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Bone & Joint Open
Vol. 5, Issue 6 | Pages 479 - 488
6 Jun 2024
Paksoy A Meller S Schwotzer F Moroder P Trampuz A Imiolczyk J Perka C Hackl M Plachel F Akgün D

Aims

Current diagnostic tools are not always able to effectively identify periprosthetic joint infections (PJIs). Recent studies suggest that circulating microRNAs (miRNAs) undergo changes under pathological conditions such as infection. The aim of this study was to analyze miRNA expression in hip arthroplasty PJI patients.

Methods

This was a prospective pilot study, including 24 patients divided into three groups, with eight patients each undergoing revision of their hip arthroplasty due to aseptic reasons, and low- and high-grade PJI, respectively. The number of intraoperative samples and the incidence of positive cultures were recorded for each patient. Additionally, venous blood samples and periarticular tissue samples were collected from each patient to determine miRNA expressions between the groups. MiRNA screening was performed by small RNA-sequencing using the miRNA next generation sequencing (NGS) discovery (miND) pipeline.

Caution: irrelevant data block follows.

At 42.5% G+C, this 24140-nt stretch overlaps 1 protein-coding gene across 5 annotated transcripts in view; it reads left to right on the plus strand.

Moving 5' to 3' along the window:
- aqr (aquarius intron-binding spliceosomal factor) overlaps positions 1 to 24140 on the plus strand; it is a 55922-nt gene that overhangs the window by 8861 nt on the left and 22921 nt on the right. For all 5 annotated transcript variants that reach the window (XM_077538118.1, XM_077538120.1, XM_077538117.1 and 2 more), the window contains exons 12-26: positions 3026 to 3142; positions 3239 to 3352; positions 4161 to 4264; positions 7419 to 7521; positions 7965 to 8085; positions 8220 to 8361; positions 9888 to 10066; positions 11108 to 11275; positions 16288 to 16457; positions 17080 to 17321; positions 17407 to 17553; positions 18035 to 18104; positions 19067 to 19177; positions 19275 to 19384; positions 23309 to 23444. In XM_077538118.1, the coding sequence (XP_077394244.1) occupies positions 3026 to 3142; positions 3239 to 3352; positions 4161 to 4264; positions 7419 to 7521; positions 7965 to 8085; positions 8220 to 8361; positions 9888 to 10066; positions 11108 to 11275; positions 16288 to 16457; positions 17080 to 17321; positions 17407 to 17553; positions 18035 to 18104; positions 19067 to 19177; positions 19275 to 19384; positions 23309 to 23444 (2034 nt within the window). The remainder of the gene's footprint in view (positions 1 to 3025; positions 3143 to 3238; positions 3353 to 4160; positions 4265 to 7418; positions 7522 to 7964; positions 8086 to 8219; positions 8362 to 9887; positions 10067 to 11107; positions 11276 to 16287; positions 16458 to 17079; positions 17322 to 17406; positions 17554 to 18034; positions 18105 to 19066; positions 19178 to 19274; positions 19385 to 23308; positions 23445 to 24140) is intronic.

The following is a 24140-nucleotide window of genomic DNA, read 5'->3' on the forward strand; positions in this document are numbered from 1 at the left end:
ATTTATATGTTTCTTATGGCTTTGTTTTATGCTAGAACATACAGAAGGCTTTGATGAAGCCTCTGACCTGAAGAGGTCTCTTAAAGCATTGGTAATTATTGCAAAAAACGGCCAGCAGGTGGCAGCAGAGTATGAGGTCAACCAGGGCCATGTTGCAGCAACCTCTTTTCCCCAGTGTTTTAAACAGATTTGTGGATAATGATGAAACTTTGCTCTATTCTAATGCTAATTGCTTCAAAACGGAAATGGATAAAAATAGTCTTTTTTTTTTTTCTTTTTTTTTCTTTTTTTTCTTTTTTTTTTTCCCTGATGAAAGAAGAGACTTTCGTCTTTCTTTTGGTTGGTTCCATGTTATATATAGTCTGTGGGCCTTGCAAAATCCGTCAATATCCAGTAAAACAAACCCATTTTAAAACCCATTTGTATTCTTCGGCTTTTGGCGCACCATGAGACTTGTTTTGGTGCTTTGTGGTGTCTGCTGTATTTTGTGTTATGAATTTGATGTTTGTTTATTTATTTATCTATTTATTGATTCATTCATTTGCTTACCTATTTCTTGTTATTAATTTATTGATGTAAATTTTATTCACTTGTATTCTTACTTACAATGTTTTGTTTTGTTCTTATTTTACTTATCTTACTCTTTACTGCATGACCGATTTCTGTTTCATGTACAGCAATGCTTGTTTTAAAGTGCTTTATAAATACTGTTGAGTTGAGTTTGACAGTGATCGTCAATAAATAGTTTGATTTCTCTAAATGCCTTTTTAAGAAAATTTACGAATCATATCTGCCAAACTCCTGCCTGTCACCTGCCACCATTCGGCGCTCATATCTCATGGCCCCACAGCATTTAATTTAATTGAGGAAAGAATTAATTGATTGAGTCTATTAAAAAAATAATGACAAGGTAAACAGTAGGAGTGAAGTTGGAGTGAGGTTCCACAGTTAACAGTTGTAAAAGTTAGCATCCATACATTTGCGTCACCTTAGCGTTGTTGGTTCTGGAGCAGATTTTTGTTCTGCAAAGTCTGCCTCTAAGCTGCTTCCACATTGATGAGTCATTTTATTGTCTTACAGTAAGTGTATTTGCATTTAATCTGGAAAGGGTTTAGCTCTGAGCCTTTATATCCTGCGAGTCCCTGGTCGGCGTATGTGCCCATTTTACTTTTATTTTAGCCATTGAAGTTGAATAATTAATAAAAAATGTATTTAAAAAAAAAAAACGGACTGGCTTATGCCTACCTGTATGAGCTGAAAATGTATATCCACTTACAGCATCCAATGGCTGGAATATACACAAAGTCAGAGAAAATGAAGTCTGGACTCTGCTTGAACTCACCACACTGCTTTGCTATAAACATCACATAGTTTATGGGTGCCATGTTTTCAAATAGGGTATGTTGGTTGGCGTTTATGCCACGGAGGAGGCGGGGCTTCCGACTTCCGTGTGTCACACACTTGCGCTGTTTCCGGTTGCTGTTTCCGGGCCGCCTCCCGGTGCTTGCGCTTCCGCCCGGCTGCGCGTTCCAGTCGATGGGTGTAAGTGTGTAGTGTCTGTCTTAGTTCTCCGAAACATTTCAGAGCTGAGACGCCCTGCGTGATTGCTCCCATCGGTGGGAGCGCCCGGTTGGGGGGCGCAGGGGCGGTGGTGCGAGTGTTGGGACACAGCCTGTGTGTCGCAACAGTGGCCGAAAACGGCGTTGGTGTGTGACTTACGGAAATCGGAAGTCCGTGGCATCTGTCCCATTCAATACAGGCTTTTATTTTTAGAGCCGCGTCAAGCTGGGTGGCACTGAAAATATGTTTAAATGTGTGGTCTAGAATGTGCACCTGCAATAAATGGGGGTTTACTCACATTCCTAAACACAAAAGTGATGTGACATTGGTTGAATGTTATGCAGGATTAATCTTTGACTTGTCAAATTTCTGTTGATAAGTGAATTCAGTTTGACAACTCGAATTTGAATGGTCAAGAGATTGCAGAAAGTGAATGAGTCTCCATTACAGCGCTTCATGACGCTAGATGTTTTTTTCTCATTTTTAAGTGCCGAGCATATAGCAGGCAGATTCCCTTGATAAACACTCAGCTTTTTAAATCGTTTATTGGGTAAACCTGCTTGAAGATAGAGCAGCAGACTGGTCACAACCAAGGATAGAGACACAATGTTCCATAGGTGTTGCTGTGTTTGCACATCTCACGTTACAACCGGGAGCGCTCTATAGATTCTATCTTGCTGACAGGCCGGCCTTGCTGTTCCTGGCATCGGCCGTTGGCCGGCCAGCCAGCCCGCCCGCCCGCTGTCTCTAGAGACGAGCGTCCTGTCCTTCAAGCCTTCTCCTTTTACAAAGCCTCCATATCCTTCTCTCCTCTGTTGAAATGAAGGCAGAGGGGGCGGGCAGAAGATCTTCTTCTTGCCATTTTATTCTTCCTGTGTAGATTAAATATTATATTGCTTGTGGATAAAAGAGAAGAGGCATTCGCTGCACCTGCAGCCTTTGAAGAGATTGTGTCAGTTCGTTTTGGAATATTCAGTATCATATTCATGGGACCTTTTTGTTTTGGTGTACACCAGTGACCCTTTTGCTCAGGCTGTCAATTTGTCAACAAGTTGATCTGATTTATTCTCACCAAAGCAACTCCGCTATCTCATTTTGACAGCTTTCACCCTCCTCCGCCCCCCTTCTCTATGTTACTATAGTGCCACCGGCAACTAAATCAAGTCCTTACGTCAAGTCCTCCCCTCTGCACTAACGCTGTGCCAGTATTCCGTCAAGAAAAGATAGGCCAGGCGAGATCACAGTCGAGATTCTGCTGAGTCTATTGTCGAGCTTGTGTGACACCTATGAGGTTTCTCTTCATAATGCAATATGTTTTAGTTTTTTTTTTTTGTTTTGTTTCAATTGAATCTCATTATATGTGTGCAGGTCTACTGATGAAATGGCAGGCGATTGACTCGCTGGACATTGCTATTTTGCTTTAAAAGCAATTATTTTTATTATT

Bone & Joint Research
Vol. 13, Issue 6 | Pages 272 - 278
5 Jun 2024
Niki Y Huber G Behzadi K Morlock MM

Aims

Periprosthetic fracture and implant loosening are two of the major reasons for revision surgery of cementless implants. Optimal implant fixation with minimal bone damage is challenging in this procedure. This pilot study investigates whether vibratory implant insertion is gentler compared to consecutive single blows for acetabular component implantation in a surrogate polyurethane (PU) model.

Methods

Acetabular components (cups) were implanted into 1 mm nominal under-sized cavities in PU foams (15 and 30 per cubic foot (PCF)) using a vibratory implant insertion device and an automated impaction device for single blows. The impaction force, remaining polar gap, and lever-out moment were measured and compared between the impaction methods.


The Bone & Joint Journal
Vol. 106-B, Issue 6 | Pages 565 - 572